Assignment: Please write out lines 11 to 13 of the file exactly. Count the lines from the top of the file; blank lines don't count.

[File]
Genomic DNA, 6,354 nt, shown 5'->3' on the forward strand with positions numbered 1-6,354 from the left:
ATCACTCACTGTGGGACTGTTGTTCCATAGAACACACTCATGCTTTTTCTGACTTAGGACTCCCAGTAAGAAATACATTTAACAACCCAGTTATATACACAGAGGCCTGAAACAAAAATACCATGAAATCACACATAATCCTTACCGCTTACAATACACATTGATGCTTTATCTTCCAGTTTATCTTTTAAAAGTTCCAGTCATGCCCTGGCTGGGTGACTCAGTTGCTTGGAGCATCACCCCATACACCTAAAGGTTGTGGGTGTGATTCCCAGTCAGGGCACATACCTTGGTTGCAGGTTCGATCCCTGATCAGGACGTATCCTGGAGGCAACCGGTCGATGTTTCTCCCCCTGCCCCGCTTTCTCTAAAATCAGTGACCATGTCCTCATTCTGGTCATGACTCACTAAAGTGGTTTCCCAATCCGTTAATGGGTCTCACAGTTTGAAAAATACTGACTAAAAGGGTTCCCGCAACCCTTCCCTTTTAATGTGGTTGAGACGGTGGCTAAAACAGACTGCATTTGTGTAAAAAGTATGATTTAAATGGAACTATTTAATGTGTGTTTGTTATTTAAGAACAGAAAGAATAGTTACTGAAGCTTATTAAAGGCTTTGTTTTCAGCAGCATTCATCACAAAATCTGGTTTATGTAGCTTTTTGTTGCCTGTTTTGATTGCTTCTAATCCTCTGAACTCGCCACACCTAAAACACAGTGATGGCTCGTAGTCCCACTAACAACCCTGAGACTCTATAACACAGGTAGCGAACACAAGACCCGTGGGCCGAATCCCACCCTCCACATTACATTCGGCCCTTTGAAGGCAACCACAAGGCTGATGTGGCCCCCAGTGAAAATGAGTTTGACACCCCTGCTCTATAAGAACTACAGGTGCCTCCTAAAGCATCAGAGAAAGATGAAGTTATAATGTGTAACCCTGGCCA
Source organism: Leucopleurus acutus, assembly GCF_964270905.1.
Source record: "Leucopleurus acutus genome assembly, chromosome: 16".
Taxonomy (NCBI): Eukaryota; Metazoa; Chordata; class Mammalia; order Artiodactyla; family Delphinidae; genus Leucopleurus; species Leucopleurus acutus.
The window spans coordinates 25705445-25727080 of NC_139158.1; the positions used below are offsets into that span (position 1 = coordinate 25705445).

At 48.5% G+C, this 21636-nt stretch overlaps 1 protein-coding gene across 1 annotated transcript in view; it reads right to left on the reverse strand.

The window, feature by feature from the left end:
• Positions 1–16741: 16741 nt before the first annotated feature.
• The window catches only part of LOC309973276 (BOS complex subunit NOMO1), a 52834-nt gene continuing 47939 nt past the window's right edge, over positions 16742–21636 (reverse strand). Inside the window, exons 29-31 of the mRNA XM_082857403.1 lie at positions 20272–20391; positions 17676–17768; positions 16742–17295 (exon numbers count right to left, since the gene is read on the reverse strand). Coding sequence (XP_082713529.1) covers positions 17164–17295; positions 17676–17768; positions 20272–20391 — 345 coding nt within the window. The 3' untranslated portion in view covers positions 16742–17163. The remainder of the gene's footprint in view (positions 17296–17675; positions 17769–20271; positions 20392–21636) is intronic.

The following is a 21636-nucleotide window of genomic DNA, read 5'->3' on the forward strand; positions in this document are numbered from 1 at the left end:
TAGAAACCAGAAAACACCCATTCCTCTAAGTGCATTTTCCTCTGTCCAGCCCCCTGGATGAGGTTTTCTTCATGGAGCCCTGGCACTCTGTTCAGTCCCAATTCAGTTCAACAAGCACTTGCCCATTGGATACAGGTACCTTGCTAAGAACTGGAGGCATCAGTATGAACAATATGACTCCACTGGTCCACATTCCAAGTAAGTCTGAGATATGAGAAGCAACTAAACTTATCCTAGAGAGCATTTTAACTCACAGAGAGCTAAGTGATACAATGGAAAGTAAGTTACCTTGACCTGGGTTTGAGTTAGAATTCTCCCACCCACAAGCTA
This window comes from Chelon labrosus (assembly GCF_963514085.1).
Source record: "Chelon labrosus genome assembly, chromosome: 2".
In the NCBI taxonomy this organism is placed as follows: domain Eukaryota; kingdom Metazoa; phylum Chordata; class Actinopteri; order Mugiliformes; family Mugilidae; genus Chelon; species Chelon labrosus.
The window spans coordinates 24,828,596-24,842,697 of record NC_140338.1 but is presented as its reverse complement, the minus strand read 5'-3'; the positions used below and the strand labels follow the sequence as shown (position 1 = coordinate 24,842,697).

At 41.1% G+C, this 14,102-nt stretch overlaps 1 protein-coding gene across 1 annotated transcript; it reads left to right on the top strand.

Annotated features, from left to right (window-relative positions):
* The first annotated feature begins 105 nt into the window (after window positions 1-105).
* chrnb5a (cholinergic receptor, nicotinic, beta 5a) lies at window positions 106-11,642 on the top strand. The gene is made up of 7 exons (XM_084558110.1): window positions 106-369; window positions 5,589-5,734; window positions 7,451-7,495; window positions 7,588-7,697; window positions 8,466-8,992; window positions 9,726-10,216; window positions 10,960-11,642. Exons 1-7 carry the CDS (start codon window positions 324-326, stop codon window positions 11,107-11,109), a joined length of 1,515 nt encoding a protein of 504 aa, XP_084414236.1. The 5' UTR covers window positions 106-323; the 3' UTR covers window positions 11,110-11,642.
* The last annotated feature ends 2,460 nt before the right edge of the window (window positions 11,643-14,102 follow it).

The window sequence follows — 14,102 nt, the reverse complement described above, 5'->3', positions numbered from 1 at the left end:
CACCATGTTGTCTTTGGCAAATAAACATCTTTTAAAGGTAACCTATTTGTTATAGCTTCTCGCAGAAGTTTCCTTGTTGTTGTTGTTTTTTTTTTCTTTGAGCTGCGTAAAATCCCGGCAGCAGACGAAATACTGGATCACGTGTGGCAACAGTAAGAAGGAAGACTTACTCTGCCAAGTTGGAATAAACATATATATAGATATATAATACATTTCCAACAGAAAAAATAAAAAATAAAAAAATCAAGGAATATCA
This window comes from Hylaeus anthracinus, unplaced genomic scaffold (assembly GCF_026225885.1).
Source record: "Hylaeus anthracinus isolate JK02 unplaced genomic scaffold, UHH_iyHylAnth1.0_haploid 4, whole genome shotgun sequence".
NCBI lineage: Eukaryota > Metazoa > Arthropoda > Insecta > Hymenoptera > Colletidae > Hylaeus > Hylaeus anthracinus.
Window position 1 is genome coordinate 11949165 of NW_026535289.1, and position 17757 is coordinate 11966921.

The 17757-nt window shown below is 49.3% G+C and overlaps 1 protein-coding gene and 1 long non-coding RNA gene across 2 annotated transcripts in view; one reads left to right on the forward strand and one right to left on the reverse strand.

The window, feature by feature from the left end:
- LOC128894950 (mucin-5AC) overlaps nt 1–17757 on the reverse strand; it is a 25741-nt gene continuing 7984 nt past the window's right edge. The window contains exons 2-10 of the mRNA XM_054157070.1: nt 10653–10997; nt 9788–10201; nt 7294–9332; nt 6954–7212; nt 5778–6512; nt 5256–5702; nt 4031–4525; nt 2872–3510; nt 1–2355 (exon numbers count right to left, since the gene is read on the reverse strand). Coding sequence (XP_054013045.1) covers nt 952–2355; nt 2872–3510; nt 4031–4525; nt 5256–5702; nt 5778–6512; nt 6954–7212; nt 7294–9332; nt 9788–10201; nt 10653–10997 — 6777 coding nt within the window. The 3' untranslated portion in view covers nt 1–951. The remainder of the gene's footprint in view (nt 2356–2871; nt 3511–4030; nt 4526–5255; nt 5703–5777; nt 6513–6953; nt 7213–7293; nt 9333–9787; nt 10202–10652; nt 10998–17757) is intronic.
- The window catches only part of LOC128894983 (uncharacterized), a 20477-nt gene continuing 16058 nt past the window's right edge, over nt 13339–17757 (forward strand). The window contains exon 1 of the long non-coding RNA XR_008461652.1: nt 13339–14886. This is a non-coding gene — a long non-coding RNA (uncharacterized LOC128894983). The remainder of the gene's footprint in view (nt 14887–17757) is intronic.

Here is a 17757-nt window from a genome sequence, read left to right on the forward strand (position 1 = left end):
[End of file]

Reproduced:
The following is a 21636-nucleotide window of genomic DNA, read 5'->3' on the forward strand; positions in this document are numbered from 1 at the left end:
TAGAAACCAGAAAACACCCATTCCTCTAAGTGCATTTTCCTCTGTCCAGCCCCCTGGATGAGGTTTTCTTCATGGAGCCCTGGCACTCTGTTCAGTCCCAATTCAGTTCAACAAGCACTTGCCCATTGGATACAGGTACCTTGCTAAGAACTGGAGGCATCAGTATGAACAATATGACTCCACTGGTCCACATTCCAAGTAAGTCTGAGATATGAGAAGCAACTAAACTTATCCTAGAGAGCATTTTAACTCACAGAGAGCTAAGTGATACAATGGAAAGTAAGTTACCTTGACCTGGGTTTGAGTTAGAATTCTCCCACCCACAAGCTA
This window comes from Chelon labrosus (assembly GCF_963514085.1).